Five members of Iran's elite Revolutionary Guard tried to kill an Israeli diplomat with a magnetic bomb this February, according to a police report cited by the Times of India, an Indian newspaper.
This is the first time the Revolutionary Guard, a militia close to Iran's supreme religious leader Ayatollah Khamenei, has been directly linked to the failed attack on an Israeli embassy vehicle in New Delhi, which injured the wife of the Israeli defense attaché, her driver and two bystanders. Observers have speculated that alleged attacks or plots by Iranian suspects against Israeli targets in Thailand, Azerbaijan, Georgia, Kenya and India are retaliation for the recent assassinations of Iranian nuclear scientists that the Iranians blame on Israeli or Western agents.
U.S. officials have linked Iran's Revolutionary Guard to an alleged plot to kill the Saudi ambassador to the U.S. that was disrupted in 2011. Attorney General Eric Holder identified one of the defendants as an Iran-based member of the Quds force, a special unit of the Revolutionary Guard.
Interpol had issued arrest warrants for four of the suspects in the New Delhi attack in March. The Times of India, citing the police investigation, adds biographical detail, describing Houshang Afshar Irani, who allegedly drove past the Israeli car on a motorcycle and attached the "sticky" explosive device, as a builder. Masoud Sedaghatzadeh, the alleged mastermind, is identified as a salesman. Their alleged accomplices, Syed Ali Mahdiansadr and Mohammed Reza Abolghasemi, are identified as a "mobile shopkeeper" and a clerk at the Tehran water authority respectively.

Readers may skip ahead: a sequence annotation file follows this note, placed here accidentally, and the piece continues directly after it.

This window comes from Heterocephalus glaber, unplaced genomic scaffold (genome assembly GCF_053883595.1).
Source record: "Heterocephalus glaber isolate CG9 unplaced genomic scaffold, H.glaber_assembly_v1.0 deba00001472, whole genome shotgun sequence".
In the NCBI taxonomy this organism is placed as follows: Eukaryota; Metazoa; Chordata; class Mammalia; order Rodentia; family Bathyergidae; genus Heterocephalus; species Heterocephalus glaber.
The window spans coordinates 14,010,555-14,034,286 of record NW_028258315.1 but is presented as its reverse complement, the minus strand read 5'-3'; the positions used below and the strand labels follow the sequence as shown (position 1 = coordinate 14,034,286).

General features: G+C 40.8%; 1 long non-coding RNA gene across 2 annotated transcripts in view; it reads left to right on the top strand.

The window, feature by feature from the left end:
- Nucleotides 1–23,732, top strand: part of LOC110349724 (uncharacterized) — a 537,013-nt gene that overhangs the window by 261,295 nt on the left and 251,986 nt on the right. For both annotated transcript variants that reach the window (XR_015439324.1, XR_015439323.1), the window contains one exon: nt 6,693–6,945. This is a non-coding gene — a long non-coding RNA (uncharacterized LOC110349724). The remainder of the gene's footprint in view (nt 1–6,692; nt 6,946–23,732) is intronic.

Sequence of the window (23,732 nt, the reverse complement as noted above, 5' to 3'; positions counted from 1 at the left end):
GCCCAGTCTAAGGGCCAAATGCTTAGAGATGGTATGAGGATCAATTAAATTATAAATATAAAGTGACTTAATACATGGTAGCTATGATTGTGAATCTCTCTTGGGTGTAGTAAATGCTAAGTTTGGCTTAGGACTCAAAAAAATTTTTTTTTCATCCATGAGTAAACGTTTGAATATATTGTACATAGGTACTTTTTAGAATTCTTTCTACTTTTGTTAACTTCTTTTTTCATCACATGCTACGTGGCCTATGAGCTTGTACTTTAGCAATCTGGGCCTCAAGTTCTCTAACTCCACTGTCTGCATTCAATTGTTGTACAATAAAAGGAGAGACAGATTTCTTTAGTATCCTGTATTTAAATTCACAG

Two of the men are also wanted by Thai police in connection with an alleged plot to attack Israeli targets in Bangkok. On February 14, the day after the New Delhi attack, several men allegedly fled a rented Bangkok house after an explosion inside. One of the men allegedly blew off his own legs while attacking a taxi driver and police with bombs as he tried to leave the scene. Police allegedly found two unexploded bombs in the house vacated by the Iranians.
The Times of India says Indian police are seeking Ali Akbar Norouzishayan, who Thai police claim was spotted on security camera footage leaving the Bangkok house after the explosion. Interpol has not issued a warrant for Norouzishayan, whom the Times describes as a retired accountant in Tehran.
Masoud Sedaghatzadeh, also sought by the Indians, is being held in Malaysia, where he is fighting his extradition to Thailand. He was arrested in Kuala Lumpur while attempting to return to Iran a day after the Bangkok blast. Indian authorities have also reportedly accused him of taking part in a plot in Tbilisi, Georgia, where an unexploded bomb was found on an Israeli vehicle the same day as the New Delhi bombing.
The five suspects reportedly entered India on tourist visas, according to media reports citing local police, and left after the attempted assassination. An Indian journalist, Syed Mohammad Ahmad Kazmi who was employed by the Iran's IRNA news agency in New Delhi, was arrested in March in connection with the attack as an alleged accomplice.
Over the past several years, at least five scientists linked to the Iranian nuclear program have been killed, and Iran has blamed the U.S., the U.K. and Israel for the attacks. Several were killed using magnetic "sticky" bombs attached to vehicles. Some of the apparent reprisal attacks allegedly carried out by Iranian suspects used the same method.